How To Read A Contact Lens Prescription?

How To Read A Contact Lens Prescription?

Let us help you! If you’ve arrived on the Coloured Contacts website with your prescriber’s prescription recommendation, we’ll be more than happy to show you which pairs of contact lenses can work with you. And then, you can choose your favorite prescription lenses on Freshlady Eye website.

How To Read Your Contact Lens Prescription

The first thing you’ll need to take note of with your prescription is your which eye is being referred to. Some optical prescriptions may use the Latin variation for each eye.

 

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Lens: Freshlady Ocean Gray ME24 Colored Contact Lenses

 

What does each prescription figure mean?

Base Curve (BC): The base curve determines what type of fit is required for the lens to meet the curve of your eye; this is usually written in millimeters or sometimes with the words: flat, medium, or steep.

Diameter (DIA): The diameter of the contact lens is also written in millimeters and determines the width that best fits your eye.

Power/Sphere/D  (PWR/SPH): On your prescription, this part refers to the type of correction your eyesight requires.  A prescription for short-sighted vision will be displayed with a – (minus sign) and a + (plus sign) will be used to determine long-sighted vision. The numbers that follow are usually expressed in intervals of 0.025 dioptres, with higher numbers meaning a higher stronger corrective lens will be needed.

Cylinder (CYL):  The Cylinder or CYL on an optical prescription is used to determine the severity of your astigmatism. This part of the prescription will feature a negative number that increases in intervals of 0.25 depending on the severity of astigmatism.

Axis (AX): The axis in an optical prescription refers to the curvature of the human eye. People with astigmatism will have a figure between 0-180 degrees which corresponds to the irregular curvature of their eye. This figure shows the angle which is needed in order to correct vision with astigmatism.

Prescription Figures for Presbyopia

The below figures are only displayed on contact lens prescriptions where there is a need for presbyopia/multifocal correction.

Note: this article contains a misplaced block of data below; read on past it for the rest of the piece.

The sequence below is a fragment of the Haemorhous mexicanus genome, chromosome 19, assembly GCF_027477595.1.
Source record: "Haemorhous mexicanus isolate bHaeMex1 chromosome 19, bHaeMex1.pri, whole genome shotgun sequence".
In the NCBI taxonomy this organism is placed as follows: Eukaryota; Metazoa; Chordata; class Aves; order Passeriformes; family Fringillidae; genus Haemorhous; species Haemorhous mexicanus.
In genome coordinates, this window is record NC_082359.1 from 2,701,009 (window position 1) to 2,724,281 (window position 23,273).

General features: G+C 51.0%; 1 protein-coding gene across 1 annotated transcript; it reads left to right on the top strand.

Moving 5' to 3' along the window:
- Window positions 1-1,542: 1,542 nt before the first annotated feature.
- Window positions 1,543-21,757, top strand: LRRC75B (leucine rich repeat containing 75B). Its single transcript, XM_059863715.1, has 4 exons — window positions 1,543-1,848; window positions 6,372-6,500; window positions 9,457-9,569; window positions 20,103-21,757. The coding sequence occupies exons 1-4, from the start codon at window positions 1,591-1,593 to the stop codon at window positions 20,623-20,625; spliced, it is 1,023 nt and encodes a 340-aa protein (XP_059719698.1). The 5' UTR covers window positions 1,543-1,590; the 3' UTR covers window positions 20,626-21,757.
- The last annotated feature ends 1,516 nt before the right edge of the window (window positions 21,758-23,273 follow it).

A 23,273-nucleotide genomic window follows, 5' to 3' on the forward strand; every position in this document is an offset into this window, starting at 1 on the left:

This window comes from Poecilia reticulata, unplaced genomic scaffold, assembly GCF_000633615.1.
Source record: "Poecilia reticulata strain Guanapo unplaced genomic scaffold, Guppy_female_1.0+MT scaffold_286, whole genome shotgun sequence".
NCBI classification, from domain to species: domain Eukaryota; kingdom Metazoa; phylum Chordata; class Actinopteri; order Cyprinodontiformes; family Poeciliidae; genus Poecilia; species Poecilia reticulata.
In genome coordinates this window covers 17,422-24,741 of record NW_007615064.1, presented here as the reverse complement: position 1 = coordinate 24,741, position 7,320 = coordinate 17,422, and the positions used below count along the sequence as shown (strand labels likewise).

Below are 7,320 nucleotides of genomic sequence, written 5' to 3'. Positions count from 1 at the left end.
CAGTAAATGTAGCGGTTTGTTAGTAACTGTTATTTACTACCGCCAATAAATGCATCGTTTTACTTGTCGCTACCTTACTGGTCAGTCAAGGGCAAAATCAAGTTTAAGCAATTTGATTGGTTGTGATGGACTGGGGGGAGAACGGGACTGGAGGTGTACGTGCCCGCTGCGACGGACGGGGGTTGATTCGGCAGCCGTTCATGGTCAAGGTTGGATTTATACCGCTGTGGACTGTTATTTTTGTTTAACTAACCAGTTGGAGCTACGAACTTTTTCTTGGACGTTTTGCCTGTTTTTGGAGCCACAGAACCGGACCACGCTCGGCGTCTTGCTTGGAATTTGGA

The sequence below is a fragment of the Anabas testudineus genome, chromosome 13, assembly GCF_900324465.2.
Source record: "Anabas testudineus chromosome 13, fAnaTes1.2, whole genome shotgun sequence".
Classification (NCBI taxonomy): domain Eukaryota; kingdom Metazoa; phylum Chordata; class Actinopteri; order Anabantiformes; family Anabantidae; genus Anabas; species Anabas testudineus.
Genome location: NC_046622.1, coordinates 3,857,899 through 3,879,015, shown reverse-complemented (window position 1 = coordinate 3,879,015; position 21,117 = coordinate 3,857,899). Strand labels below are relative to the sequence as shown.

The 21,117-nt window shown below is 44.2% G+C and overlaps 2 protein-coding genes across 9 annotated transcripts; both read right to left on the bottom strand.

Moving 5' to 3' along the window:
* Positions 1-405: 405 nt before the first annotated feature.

Addition (ADD): If you suffer from presbyopia it affects your near vision, the Addition figure determines what level of correction you need to be able to see clearly at a close distance. This is a number between 0.50 and 3.00, some contact lens brands refer to this as a high, medium, or low.

 

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Lens: Freshlady Crystal Brown Y02 Circle Colored Contact Lenses

Link: https://freshladyeye.com/collections/prescriton-lens/products/crystal-brown-colored-contact-lenses

 

Reading An Astigmatism Prescription

As well as the key attributes located in the section above, those with astigmatism should be aware of a few more details that will help them understand their prescription.

If you are a wearer that suffers from astigmatism it is important to ask for your optician’s opinion and advice before trying contact lenses. Although we do not currently offer a range of prescription contact lenses for astigmatism, it may be useful to see our range of prism ballast contact lenses. Find out more here:

Water Content In Contact Lenses

As you would have read from our other guides; at Coloured Contacts we only stock ranges of soft contact lenses. Unlike rigid contact lenses, soft contacts are known for their outstanding durability and comfort.  Although we only stock this one type of lens, the style and duration of a lens may mean a differentiation in either material composition or water content. Luckily the contact lenses will always be soft and you can find the exact water content and material composition among the key features tab on any of our contact lenses.

A contact lens is a medical device, and a poorly fitted lens — or one made from a material not well-suited to your eyes — can cause distorted vision, discomfort, infection, inflammation, swelling, and abrasion. In rare cases, permanent eye tissue damage could result.

And it goes without saying that you should never share your contact lenses, including colored contacts and theatrical contacts. Sharing contact lenses can cause potentially sight-threatening eye problems.

Where can you use your contact lens prescription?

Once you've been properly fitted by your eye doctor and have a valid contact lens prescription, you have the option of buying contact lenses from a wide variety of sources.

These include your eye care practitioner, optical chains, warehouse clubs, mass merchandisers, and online retailers.

Wherever you choose to purchase your contact lenses, always make sure you buy your contacts from a legitimate source. Vendors selling contact lenses without a prescription, such as you might find in a flea market, gas station, or novelty shop, are breaking the law.


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